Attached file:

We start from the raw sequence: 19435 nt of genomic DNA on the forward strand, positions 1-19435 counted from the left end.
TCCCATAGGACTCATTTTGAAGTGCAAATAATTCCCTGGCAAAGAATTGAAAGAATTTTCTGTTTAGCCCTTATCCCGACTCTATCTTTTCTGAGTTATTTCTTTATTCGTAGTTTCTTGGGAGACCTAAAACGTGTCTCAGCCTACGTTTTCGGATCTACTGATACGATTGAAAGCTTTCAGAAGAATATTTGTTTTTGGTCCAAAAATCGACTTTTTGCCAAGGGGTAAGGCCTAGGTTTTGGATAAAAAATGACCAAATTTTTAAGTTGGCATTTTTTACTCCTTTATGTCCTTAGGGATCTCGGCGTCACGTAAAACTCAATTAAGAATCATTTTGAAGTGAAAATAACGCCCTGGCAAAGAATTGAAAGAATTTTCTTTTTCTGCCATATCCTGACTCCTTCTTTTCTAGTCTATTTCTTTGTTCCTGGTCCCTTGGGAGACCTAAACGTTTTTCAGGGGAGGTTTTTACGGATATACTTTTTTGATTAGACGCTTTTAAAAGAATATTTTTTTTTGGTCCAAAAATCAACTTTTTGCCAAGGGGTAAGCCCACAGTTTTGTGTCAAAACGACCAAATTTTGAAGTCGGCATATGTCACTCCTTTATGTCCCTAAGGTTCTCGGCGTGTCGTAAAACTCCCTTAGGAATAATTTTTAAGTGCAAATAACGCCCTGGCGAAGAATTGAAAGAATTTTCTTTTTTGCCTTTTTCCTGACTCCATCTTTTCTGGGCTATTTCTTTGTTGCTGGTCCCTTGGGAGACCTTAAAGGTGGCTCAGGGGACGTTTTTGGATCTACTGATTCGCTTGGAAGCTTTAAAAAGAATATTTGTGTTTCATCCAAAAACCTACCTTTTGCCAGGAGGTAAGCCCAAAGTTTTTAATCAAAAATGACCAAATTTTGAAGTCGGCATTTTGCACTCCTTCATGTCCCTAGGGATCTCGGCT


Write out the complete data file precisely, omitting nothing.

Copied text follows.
We start from the raw sequence: 19435 nt of genomic DNA on the forward strand, positions 1-19435 counted from the left end.
TCCCATAGGACTCATTTTGAAGTGCAAATAATTCCCTGGCAAAGAATTGAAAGAATTTTCTGTTTAGCCCTTATCCCGACTCTATCTTTTCTGAGTTATTTCTTTATTCGTAGTTTCTTGGGAGACCTAAAACGTGTCTCAGCCTACGTTTTCGGATCTACTGATACGATTGAAAGCTTTCAGAAGAATATTTGTTTTTGGTCCAAAAATCGACTTTTTGCCAAGGGGTAAGGCCTAGGTTTTGGATAAAAAATGACCAAATTTTTAAGTTGGCATTTTTTACTCCTTTATGTCCTTAGGGATCTCGGCGTCACGTAAAACTCAATTAAGAATCATTTTGAAGTGAAAATAACGCCCTGGCAAAGAATTGAAAGAATTTTCTTTTTCTGCCATATCCTGACTCCTTCTTTTCTAGTCTATTTCTTTGTTCCTGGTCCCTTGGGAGACCTAAACGTTTTTCAGGGGAGGTTTTTACGGATATACTTTTTTGATTAGACGCTTTTAAAAGAATATTTTTTTTTGGTCCAAAAATCAACTTTTTGCCAAGGGGTAAGCCCACAGTTTTGTGTCAAAACGACCAAATTTTGAAGTCGGCATATGTCACTCCTTTATGTCCCTAAGGTTCTCGGCGTGTCGTAAAACTCCCTTAGGAATAATTTTTAAGTGCAAATAACGCCCTGGCGAAGAATTGAAAGAATTTTCTTTTTTGCCTTTTTCCTGACTCCATCTTTTCTGGGCTATTTCTTTGTTGCTGGTCCCTTGGGAGACCTTAAAGGTGGCTCAGGGGACGTTTTTGGATCTACTGATTCGCTTGGAAGCTTTAAAAAGAATATTTGTGTTTCATCCAAAAACCTACCTTTTGCCAGGAGGTAAGCCCAAAGTTTTTAATCAAAAATGACCAAATTTTGAAGTCGGCATTTTGCACTCCTTCATGTCCCTAGGGATCTCGGCT